On 18th July 1942 HM Submarine Unbroken, commanded by Lieutenant Alistair Mars, left Gibraltar for Malta. Even before they began patrolling near Italian and German bases they faced deadly hazards. Many submarines had left base never to be heard of again, not even a claimed attack by the enemy. Their fate was generally attributed to an unfortunate encounter with a mine. On some occasions survival was little more than good luck rather than a matter of skill and judgement:
Our journey passed quietly until 4 am on 18th July when we dived to eighty feet south of Marittimo for the passage through QBB 255. I decided on a direct, bold route, suspended halfway between bottom and surface, that would take us straight through the minefield via Cape Granitola.
The distance of the run was sixty miles – fifteen hours of it at four knots. The thought of QBB 255 gave us all the jitters. The sense of helplessness…. The fact that you cannot hit back but are permanently on the defensive, listening, waiting, magnifying every jolt and movement…. You speak in whispers as though loudness of voice will, in some indeterminable way, add to the hazards, and you are reluctant to make any but the most necessary gestures or movements. It is a nerve-racking business.
Inside the minefield I had the mine-detecting unit – a refinement of the Asdic – switched on in an effort to plot the pattern of the mines and sail between them. A regrettable action. We plotted mines right enough-ahead, to starboard, to port, above, below – everywhere! Cryer’s eyes popped from his head as he reported each new echo, and a few wild expressions and quivering lips were to be seen in the control-room.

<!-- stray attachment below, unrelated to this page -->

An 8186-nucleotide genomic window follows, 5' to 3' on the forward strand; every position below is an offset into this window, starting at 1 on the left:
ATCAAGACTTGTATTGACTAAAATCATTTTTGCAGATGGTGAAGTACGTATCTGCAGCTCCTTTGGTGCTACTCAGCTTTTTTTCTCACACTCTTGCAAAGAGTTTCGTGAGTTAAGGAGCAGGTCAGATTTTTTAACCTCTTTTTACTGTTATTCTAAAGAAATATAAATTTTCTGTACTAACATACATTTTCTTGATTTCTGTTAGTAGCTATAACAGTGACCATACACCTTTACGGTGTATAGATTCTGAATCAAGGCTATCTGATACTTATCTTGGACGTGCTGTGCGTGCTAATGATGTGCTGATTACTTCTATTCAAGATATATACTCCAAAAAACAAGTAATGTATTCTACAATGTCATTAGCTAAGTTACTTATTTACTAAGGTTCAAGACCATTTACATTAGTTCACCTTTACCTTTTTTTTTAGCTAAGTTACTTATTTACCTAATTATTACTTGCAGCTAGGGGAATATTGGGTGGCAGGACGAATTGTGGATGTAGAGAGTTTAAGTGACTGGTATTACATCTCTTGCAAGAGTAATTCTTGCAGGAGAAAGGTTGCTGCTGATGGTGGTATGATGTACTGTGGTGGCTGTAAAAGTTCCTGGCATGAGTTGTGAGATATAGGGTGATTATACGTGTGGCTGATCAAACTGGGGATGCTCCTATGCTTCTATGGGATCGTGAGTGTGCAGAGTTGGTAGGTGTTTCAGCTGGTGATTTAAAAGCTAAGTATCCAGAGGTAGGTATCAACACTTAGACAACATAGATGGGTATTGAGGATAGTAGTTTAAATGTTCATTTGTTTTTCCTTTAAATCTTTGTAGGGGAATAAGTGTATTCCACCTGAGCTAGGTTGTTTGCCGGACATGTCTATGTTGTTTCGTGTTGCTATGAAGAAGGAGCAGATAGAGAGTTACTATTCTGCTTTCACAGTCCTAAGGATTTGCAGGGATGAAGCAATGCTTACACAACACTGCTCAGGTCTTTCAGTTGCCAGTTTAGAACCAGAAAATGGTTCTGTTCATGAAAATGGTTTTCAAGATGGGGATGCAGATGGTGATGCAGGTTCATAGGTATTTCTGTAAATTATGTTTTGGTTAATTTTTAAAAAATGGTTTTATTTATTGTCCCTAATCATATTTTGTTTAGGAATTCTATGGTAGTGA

I found it difficult to overcome a tremendous temptation to alter course as the mines were reported, but common sense prevailed and we continued dead ahead. A submarine going through a minefield can be compared to a man walking through line upon line of soldiers with a ladder on his shoulder and his eyes shut. As he passes through one line he may hit a man in the line in front, but if he swings round he is certain to hit, not one, but half a dozen. So we kept to the straight and narrow.
Slowly, blindly, we crept forward, while the air thickened and our sweat-soaked clothes clung to our bodies, until, unable to bear any longer Cryer’s maddening and demoralising reports, I ordered: ‘Switch that bloody thing off and never switch it on again!’.
The hours dragged past in uneasy, clock-ticking silence. We lapsed into a half-sleeping state of stiff-jointed, head-throbbing weariness, and it came as a shock to realise that it was nine-o’clock-we were through the minefield, and could surface.
Surface we did, and fresh air never smelled sweeter. I altered course to starboard for the sixty-mile run that would take us to our final hazard – the mine-blocked channel into Valetta.
After the exhausting fifteen hours in QBB 255 I was devoid of emotion towards this second minefield, and my mind was assailed with other, sadder thoughts-memories of friends and messmates of yesterday whose shattered bodies lay but a few fathoms below our hull. It is said that mourning is selfish – that you weep, not for the dead, but for your own loss. That may well be true, and my memories were a shroud of grief, for I had lost many good friends and noble companions among these tortured waters
For more on the capture of U-570 seen in the photograph above see 27th August 1941.